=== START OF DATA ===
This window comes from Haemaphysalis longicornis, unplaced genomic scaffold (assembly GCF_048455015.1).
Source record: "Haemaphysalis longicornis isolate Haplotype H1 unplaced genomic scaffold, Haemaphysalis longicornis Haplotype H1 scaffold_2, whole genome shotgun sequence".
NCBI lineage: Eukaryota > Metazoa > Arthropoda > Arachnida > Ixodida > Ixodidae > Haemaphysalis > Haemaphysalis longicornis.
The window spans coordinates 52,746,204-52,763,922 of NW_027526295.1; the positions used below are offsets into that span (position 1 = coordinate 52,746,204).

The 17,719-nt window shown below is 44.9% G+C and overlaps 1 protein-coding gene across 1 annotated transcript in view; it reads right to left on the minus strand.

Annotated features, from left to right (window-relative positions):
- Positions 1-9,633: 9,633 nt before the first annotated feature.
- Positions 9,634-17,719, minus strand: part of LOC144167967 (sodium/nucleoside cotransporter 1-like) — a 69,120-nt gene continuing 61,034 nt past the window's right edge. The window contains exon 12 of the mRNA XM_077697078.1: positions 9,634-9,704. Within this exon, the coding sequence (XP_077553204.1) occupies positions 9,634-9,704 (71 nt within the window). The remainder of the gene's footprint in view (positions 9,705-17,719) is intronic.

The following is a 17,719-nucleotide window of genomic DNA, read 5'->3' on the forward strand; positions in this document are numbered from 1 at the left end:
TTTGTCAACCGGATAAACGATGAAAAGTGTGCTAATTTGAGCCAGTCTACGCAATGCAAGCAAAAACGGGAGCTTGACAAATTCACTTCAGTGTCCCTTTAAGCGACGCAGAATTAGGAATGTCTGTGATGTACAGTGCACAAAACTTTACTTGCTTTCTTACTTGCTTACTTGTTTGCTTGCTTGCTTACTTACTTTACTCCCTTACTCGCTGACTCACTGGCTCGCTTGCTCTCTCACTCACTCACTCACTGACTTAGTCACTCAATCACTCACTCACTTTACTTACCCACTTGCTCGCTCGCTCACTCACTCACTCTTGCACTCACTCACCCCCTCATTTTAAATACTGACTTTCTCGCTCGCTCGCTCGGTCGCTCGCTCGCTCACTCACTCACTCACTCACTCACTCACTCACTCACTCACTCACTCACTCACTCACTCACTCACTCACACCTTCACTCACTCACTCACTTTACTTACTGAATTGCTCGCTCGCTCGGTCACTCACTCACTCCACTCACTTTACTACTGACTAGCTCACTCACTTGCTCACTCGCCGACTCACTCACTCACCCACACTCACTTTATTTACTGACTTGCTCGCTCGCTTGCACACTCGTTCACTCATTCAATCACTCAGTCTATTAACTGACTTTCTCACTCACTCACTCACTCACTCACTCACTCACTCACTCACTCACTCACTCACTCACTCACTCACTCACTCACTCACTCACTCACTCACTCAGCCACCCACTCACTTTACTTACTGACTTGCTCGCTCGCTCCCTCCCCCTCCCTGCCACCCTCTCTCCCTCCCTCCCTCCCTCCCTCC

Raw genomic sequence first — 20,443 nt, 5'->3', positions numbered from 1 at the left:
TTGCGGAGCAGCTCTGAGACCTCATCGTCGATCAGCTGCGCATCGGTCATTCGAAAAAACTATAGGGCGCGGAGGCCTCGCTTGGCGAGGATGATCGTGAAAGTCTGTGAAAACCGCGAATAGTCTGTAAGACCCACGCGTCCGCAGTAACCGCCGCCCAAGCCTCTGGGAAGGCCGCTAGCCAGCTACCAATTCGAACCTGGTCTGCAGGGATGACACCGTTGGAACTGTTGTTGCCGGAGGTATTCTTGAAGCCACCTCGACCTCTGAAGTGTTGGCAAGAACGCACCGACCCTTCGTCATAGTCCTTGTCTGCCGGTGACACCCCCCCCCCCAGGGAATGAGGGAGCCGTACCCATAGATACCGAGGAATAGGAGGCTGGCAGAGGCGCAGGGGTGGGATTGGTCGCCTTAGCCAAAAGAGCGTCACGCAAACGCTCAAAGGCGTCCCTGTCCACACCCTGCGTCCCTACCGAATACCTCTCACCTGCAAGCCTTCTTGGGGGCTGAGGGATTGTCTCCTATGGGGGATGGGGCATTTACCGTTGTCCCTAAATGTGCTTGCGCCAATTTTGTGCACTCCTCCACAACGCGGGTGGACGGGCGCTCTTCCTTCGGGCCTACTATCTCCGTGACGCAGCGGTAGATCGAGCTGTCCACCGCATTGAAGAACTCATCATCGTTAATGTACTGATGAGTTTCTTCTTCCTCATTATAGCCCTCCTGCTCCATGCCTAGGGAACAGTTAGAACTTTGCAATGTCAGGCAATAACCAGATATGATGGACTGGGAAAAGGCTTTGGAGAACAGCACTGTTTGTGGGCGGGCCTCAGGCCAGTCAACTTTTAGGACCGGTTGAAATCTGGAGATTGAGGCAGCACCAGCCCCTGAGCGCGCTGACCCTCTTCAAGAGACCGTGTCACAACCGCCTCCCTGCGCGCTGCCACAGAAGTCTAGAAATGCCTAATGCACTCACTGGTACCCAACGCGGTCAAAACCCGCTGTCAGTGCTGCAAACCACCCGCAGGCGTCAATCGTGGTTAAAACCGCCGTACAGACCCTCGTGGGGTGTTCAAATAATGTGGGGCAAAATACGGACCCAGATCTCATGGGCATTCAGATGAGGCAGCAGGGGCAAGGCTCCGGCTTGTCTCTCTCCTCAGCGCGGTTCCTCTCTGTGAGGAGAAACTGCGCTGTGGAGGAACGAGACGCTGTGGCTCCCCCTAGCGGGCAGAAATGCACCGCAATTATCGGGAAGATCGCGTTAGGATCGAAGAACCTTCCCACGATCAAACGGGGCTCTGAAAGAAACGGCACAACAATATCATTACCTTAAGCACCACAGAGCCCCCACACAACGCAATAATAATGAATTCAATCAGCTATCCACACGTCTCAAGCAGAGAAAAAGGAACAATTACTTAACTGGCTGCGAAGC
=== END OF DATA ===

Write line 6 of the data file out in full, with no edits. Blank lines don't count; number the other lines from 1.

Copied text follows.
Annotated features, from left to right (window-relative positions):